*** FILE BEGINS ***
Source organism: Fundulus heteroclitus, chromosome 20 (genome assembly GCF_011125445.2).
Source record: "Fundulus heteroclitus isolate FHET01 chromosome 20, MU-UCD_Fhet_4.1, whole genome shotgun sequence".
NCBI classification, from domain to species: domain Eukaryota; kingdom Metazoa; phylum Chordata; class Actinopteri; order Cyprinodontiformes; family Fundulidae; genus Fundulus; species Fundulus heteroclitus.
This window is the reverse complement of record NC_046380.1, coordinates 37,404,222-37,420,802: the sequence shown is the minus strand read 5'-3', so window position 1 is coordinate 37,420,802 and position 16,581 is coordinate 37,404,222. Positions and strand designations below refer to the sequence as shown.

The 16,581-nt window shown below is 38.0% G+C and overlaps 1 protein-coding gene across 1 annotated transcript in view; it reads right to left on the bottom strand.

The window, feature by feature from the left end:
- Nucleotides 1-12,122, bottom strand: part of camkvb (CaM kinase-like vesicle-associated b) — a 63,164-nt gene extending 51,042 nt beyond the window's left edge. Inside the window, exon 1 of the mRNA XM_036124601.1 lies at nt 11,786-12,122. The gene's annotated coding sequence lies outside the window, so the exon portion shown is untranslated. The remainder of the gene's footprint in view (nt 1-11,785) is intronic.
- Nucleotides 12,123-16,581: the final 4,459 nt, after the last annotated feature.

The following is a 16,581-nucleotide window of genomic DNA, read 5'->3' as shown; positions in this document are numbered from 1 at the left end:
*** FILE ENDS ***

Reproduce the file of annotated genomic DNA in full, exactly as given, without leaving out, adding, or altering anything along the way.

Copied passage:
Source organism: Fundulus heteroclitus, chromosome 20 (genome assembly GCF_011125445.2).
Source record: "Fundulus heteroclitus isolate FHET01 chromosome 20, MU-UCD_Fhet_4.1, whole genome shotgun sequence".
NCBI classification, from domain to species: domain Eukaryota; kingdom Metazoa; phylum Chordata; class Actinopteri; order Cyprinodontiformes; family Fundulidae; genus Fundulus; species Fundulus heteroclitus.
This window is the reverse complement of record NC_046380.1, coordinates 37,404,222-37,420,802: the sequence shown is the minus strand read 5'-3', so window position 1 is coordinate 37,420,802 and position 16,581 is coordinate 37,404,222. Positions and strand designations below refer to the sequence as shown.

The 16,581-nt window shown below is 38.0% G+C and overlaps 1 protein-coding gene across 1 annotated transcript in view; it reads right to left on the bottom strand.

The window, feature by feature from the left end:
- Nucleotides 1-12,122, bottom strand: part of camkvb (CaM kinase-like vesicle-associated b) — a 63,164-nt gene extending 51,042 nt beyond the window's left edge. Inside the window, exon 1 of the mRNA XM_036124601.1 lies at nt 11,786-12,122. The gene's annotated coding sequence lies outside the window, so the exon portion shown is untranslated. The remainder of the gene's footprint in view (nt 1-11,785) is intronic.
- Nucleotides 12,123-16,581: the final 4,459 nt, after the last annotated feature.

The following is a 16,581-nucleotide window of genomic DNA, read 5'->3' as shown; positions in this document are numbered from 1 at the left end: